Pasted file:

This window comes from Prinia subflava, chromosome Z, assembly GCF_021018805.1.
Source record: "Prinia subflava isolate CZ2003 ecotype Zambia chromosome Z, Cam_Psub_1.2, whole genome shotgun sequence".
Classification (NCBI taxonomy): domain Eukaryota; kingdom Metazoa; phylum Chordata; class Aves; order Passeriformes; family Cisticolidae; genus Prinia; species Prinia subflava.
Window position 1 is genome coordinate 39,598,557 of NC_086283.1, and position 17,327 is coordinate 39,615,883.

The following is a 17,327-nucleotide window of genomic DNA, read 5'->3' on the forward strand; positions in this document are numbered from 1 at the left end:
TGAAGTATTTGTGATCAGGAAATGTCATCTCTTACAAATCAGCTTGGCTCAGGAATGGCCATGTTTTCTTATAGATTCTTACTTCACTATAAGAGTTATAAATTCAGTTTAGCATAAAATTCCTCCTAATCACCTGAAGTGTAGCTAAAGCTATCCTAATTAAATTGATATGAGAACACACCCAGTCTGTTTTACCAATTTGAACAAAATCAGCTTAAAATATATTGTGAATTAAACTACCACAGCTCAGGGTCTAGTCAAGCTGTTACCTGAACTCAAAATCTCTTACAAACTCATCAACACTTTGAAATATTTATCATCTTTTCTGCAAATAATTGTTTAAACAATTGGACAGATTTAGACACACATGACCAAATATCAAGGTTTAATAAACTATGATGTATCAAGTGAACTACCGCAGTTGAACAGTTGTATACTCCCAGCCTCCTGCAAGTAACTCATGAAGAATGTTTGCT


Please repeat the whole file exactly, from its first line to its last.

This window comes from Prinia subflava, chromosome Z, assembly GCF_021018805.1.
Source record: "Prinia subflava isolate CZ2003 ecotype Zambia chromosome Z, Cam_Psub_1.2, whole genome shotgun sequence".
Classification (NCBI taxonomy): domain Eukaryota; kingdom Metazoa; phylum Chordata; class Aves; order Passeriformes; family Cisticolidae; genus Prinia; species Prinia subflava.
Window position 1 is genome coordinate 39,598,557 of NC_086283.1, and position 17,327 is coordinate 39,615,883.

The following is a 17,327-nucleotide window of genomic DNA, read 5'->3' on the forward strand; positions in this document are numbered from 1 at the left end:
TGAAGTATTTGTGATCAGGAAATGTCATCTCTTACAAATCAGCTTGGCTCAGGAATGGCCATGTTTTCTTATAGATTCTTACTTCACTATAAGAGTTATAAATTCAGTTTAGCATAAAATTCCTCCTAATCACCTGAAGTGTAGCTAAAGCTATCCTAATTAAATTGATATGAGAACACACCCAGTCTGTTTTACCAATTTGAACAAAATCAGCTTAAAATATATTGTGAATTAAACTACCACAGCTCAGGGTCTAGTCAAGCTGTTACCTGAACTCAAAATCTCTTACAAACTCATCAACACTTTGAAATATTTATCATCTTTTCTGCAAATAATTGTTTAAACAATTGGACAGATTTAGACACACATGACCAAATATCAAGGTTTAATAAACTATGATGTATCAAGTGAACTACCGCAGTTGAACAGTTGTATACTCCCAGCCTCCTGCAAGTAACTCATGAAGAATGTTTGCT